I’ve been lumping Michael’s comment in with the usual assortment of “seeks out detachment; uncomfortable with being better known” (conversely: I’m a writer and editor; of course I want people to acknowledge the things I’m involved in, and in turn, me) assessments that I tend to accrue. And, really, one doesn’t have to work at being a ghost at all. All one has to do is refrain from speaking, and the world won’t notice you’re there. I’ve been proving that for almost thirty years.
But, of course, Michael’s point, taken in the context of my editing the QUILTBAG anthologies, is absolutely right. I have worked very hard at perhaps not so much ghosting as being a chameleon regarding a specific facet of my life.
I’ve spent my almost thirty years contorting myself to fit under–to hide behind, really–the labels “het” and “cis.” Which meant letting people take me at face value; not questioning nor correcting assumptions; nor doing anything to convince them otherwise. But I’m very tired of doing that. And given that I am neither “het” nor “cis” it seems somewhat disingenuous to continue claiming those identities (to shield myself behind those conveniences and contrivances) given that I’m editing two books intended to promote inclusion of diverse identities.
I am, in point of fact, what is best described as pansexual, and genderqueer/genderfluid.
There’ve been times I’ve defaulted to the term “bisexual” in place of “pansexual,” because it’s just easier to talk about. But it’s not accurate. And in the end applying the term bisexual to myself ends up being just as much about trying to fit into a narrower spectrum than I actually occupy as continuing to claim heterosexual identity would be.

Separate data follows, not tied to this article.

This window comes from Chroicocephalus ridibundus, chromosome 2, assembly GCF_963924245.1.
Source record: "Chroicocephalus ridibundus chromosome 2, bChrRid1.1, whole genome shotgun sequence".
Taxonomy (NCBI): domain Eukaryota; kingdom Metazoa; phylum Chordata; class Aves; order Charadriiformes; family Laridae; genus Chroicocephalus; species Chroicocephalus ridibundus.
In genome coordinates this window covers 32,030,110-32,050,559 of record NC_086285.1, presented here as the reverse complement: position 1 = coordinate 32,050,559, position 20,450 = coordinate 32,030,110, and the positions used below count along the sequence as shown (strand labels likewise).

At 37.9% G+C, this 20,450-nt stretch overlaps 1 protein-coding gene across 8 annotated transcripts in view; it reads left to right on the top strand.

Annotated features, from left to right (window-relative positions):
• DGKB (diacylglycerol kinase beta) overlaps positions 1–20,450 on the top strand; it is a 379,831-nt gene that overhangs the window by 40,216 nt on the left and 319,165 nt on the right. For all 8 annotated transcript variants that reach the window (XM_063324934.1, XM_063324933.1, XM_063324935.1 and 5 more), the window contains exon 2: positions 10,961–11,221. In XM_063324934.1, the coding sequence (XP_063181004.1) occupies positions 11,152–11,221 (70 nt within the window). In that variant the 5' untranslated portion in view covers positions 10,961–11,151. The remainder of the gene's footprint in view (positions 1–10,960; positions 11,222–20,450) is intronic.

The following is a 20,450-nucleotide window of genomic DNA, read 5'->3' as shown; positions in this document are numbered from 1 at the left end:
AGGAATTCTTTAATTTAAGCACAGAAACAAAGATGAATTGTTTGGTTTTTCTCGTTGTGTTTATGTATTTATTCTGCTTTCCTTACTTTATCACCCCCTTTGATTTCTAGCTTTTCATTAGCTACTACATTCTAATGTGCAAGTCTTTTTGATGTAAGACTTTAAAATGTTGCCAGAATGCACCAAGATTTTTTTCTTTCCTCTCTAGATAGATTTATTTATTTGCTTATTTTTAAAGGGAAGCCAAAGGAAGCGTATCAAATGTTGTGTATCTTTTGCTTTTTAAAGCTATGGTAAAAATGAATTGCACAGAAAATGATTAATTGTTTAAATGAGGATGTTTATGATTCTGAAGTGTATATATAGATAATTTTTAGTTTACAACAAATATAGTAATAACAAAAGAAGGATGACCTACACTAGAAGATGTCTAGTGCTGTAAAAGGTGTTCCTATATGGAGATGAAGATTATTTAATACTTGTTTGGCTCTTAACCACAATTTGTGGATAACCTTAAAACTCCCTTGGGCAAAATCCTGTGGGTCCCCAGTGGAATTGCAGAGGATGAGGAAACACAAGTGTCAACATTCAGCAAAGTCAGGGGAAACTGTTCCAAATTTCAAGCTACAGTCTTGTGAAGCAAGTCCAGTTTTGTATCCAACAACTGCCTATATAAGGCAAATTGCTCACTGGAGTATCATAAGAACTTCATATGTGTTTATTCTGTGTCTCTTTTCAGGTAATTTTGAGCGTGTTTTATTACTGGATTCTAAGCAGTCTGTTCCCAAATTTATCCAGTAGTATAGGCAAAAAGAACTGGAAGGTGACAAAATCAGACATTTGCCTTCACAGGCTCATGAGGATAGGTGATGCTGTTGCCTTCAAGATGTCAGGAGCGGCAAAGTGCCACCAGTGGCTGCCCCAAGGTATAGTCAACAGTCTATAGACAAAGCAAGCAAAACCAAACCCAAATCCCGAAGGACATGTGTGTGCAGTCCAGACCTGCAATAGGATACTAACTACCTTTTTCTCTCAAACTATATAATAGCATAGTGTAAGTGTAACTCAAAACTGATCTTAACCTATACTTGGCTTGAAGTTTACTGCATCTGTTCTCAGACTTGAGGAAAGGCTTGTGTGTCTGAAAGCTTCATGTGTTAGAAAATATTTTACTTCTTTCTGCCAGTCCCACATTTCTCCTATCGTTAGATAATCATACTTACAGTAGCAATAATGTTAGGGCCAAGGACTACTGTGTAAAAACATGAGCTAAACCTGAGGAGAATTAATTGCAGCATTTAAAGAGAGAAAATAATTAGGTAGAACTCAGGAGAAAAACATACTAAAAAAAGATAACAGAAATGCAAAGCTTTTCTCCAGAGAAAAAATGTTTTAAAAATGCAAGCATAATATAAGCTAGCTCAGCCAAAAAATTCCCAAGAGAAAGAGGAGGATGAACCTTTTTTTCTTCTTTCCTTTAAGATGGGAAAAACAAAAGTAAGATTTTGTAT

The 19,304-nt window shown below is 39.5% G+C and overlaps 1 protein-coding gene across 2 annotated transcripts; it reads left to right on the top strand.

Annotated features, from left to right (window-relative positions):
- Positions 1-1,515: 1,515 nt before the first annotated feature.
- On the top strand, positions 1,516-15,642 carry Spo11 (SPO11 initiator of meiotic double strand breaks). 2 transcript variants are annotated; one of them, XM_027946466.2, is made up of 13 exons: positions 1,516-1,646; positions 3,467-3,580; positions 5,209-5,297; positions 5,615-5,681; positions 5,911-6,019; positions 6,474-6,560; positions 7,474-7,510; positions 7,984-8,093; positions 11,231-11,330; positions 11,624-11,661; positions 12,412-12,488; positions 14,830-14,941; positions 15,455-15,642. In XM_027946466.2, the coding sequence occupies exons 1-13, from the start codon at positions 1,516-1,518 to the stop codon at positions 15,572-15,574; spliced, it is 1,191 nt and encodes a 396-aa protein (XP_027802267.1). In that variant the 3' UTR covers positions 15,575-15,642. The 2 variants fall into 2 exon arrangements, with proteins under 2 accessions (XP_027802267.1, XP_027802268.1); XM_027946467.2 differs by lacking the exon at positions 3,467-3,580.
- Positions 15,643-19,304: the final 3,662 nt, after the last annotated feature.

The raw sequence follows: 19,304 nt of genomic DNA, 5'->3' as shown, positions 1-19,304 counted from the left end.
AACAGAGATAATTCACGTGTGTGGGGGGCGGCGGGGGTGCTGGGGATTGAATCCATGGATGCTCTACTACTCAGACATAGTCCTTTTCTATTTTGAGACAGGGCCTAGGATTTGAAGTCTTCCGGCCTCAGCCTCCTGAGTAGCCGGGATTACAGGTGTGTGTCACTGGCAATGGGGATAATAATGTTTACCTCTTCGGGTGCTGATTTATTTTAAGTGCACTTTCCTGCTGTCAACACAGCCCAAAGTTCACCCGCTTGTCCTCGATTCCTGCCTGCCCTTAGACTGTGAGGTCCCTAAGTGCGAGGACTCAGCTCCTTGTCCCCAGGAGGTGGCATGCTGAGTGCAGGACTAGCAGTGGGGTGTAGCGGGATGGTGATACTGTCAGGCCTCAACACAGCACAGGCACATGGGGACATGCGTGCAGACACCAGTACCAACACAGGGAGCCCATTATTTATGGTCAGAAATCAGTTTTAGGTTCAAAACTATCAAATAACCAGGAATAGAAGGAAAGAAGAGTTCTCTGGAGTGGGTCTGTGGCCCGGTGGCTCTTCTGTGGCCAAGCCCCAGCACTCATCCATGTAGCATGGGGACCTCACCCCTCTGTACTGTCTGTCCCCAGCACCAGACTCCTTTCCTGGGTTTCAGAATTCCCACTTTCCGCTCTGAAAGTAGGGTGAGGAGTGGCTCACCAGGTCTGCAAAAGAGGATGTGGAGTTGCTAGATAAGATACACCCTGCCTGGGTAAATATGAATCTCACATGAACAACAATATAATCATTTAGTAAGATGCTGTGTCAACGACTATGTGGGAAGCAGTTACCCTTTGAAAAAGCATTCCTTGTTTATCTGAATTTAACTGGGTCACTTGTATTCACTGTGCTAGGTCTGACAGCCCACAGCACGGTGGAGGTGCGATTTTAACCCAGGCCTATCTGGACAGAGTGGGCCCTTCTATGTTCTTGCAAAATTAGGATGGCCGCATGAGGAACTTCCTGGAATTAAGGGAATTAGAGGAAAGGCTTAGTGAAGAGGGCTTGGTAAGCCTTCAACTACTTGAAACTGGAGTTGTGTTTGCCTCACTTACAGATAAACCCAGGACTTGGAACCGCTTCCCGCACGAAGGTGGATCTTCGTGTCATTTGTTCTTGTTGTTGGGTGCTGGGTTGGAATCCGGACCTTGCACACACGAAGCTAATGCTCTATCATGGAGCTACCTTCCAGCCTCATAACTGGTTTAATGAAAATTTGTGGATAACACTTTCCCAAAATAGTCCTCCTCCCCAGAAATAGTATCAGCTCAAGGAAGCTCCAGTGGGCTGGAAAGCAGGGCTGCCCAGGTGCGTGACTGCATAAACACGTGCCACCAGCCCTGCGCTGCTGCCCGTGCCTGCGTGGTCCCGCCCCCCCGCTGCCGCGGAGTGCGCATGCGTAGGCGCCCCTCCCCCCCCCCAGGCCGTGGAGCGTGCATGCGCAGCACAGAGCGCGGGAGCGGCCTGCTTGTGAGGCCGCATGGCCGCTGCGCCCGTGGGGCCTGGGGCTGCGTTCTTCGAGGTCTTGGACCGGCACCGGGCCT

Now, I recognize that a number of people are going “Okay, but … I have no idea what either of those things you just said mean.” So let us cover briefly what in the holy hell I’m talking about (it’ll probably also help people writing something for the QUILTBAG anthos, so there’s that, too):
Pansexual means the capacity to be attracted to all people, regardless of sexual identity, gender (or non-gendered) identity, or gender (or non-gendered) expression.
Sexual orientation is an incredibly complicated landscape. As is the means and measure of describing attraction to sexual identity or characteristics. Being pansexual means being drawn, potentially, to any of the manifold sexual and gender (or non-gendered) identity variations.
The other terms mentioned above, genderqueer and genderfluid, are not static or fixed terms. They’re ways of saying “I do not identify with these binary gender identifications you are referring to me with.” And as statements or functions of self-identification genderqueer and genderfluid cover a lot of ground. Can, in fact, cover everything from “I don’t identify strictly as any gender” to “I identify as all binary and mixed genders,” and range everywhere in between.
Gender is a combined function of both internal and external definition. Some forms of gendered understanding of self require a translation from one gender to another to feel like one is in the right body. Others are about adopting characteristics of another gender. Still others are about ignoring gender altogether, or acknowledging a binary state. And, again, everything and anything in between. Gender, as a function of identity, is a deeply personal aspect of how we define “self.” Given how your particular society or culture views gender, adopting individual, non-standard, or non-binary gender identities may be much more difficult. Especially doing so publicly. But that doesn’t make your choice of lifestyle any less right for you. And absolutely no one but you gets to decide how you self-define.
Speaking to personal choices, my own use of the terms genderqueer/genderfluid is probably closer to the general use of “genderfluid,” relating to an understanding that I identify as multi-gender, being comfortable with aspects of male and female identity, but code strictly to neither.